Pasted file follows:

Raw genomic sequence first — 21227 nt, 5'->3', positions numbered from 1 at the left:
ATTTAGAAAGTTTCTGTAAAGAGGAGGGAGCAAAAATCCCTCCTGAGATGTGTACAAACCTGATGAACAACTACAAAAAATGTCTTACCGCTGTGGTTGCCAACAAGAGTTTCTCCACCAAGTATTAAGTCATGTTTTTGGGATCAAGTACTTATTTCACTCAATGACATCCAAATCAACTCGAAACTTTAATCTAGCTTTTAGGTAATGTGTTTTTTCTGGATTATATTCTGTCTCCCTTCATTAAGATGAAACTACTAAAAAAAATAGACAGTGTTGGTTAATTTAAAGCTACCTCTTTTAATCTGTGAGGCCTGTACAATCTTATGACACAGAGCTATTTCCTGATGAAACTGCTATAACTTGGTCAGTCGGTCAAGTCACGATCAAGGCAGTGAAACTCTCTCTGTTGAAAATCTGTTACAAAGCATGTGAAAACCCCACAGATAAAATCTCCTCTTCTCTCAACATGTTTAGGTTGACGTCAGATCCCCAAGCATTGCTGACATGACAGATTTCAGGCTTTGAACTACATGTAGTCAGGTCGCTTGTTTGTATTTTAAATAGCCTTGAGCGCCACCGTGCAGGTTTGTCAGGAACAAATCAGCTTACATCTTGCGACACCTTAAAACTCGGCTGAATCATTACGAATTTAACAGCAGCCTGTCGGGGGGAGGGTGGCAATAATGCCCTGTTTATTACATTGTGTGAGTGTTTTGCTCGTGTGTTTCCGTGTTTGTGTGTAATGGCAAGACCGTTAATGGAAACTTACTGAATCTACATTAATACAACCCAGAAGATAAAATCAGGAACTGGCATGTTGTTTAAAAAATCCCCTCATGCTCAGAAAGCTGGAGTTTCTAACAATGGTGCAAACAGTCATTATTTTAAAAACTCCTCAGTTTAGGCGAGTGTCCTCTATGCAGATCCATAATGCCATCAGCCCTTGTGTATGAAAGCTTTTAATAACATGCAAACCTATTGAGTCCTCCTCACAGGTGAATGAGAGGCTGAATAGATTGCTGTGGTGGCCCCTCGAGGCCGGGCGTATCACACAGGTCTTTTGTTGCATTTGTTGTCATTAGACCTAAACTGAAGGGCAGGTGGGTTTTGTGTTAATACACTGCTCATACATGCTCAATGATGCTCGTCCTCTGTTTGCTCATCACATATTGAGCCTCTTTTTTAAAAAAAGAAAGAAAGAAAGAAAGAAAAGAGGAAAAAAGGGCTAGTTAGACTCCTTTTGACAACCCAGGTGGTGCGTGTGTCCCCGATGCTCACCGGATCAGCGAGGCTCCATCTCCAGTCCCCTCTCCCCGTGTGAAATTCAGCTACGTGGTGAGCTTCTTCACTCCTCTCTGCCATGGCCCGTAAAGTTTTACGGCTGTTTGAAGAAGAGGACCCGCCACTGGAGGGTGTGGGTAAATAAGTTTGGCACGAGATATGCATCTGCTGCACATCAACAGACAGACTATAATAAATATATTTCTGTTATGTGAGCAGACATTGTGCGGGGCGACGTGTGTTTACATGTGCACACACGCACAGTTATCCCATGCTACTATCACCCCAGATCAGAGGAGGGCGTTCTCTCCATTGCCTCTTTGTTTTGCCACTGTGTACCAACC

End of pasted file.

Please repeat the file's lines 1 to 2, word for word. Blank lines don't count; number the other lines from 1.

Raw genomic sequence first — 21227 nt, 5'->3', positions numbered from 1 at the left:
ATTTAGAAAGTTTCTGTAAAGAGGAGGGAGCAAAAATCCCTCCTGAGATGTGTACAAACCTGATGAACAACTACAAAAAATGTCTTACCGCTGTGGTTGCCAACAAGAGTTTCTCCACCAAGTATTAAGTCATGTTTTTGGGATCAAGTACTTATTTCACTCAATGACATCCAAATCAACTCGAAACTTTAATCTAGCTTTTAGGTAATGTGTTTTTTCTGGATTATATTCTGTCTCCCTTCATTAAGATGAAACTACTAAAAAAAATAGACAGTGTTGGTTAATTTAAAGCTACCTCTTTTAATCTGTGAGGCCTGTACAATCTTATGACACAGAGCTATTTCCTGATGAAACTGCTATAACTTGGTCAGTCGGTCAAGTCACGATCAAGGCAGTGAAACTCTCTCTGTTGAAAATCTGTTACAAAGCATGTGAAAACCCCACAGATAAAATCTCCTCTTCTCTCAACATGTTTAGGTTGACGTCAGATCCCCAAGCATTGCTGACATGACAGATTTCAGGCTTTGAACTACATGTAGTCAGGTCGCTTGTTTGTATTTTAAATAGCCTTGAGCGCCACCGTGCAGGTTTGTCAGGAACAAATCAGCTTACATCTTGCGACACCTTAAAACTCGGCTGAATCATTACGAATTTAACAGCAGCCTGTCGGGGGGAGGGTGGCAATAATGCCCTGTTTATTACATTGTGTGAGTGTTTTGCTCGTGTGTTTCCGTGTTTGTGTGTAATGGCAAGACCGTTAATGGAAACTTACTGAATCTACATTAATACAACCCAGAAGATAAAATCAGGAACTGGCATGTTGTTTAAAAAATCCCCTCATGCTCAGAAAGCTGGAGTTTCTAACAATGGTGCAAACAGTCATTATTTTAAAAACTCCTCAGTTTAGGCGAGTGTCCTCTATGCAGATCCATAATGCCATCAGCCCTTGTGTATGAAAGCTTTTAATAACATGCAAACCTATTGAGTCCTCCTCACAGGTGAATGAGAGGCTGAATAGATTGCTGTGGTGGCCCCTCGAGGCCGGGCGTATCACACAGGTCTTTTGTTGCATTTGTTGTCATTAGACCTAAACTGAAGGGCAGGTGGGTTTTGTGTTAATACACTGCTCATACATGCTCAATGATGCTCGTCCTCTGTTTGCTCATCACATATTGAGCCTCTTTTTTAAAAAAAGAAAGAAAGAAAGAAAGAAAAGAGGAAAAAAGGGCTAGTTAGACTCCTTTTGACAACCCAGGTGGTGCGTGTGTCCCCGATGCTCACCGGATCAGCGAGGCTCCATCTCCAGTCCCCTCTCCCCGTGTGAAATTCAGCTACGTGGTGAGCTTCTTCACTCCTCTCTGCCATGGCCCGTAAAGTTTTACGGCTGTTTGAAGAAGAGGACCCGCCACTGGAGGGTGTGGGTAAATAAGTTTGGCACGAGATATGCATCTGCTGCACATCAACAGACAGACTATAATAAATATATTTCTGTTATGTGAGCAGACATTGTGCGGGGCGACGTGTGTTTACATGTGCACACACGCACAGTTATCCCATGCTACTATCACCCCAGATCAGAGGAGGGCGTTCTCTCCATTGCCTCTTTGTTTTGCCACTGTGTACCAACC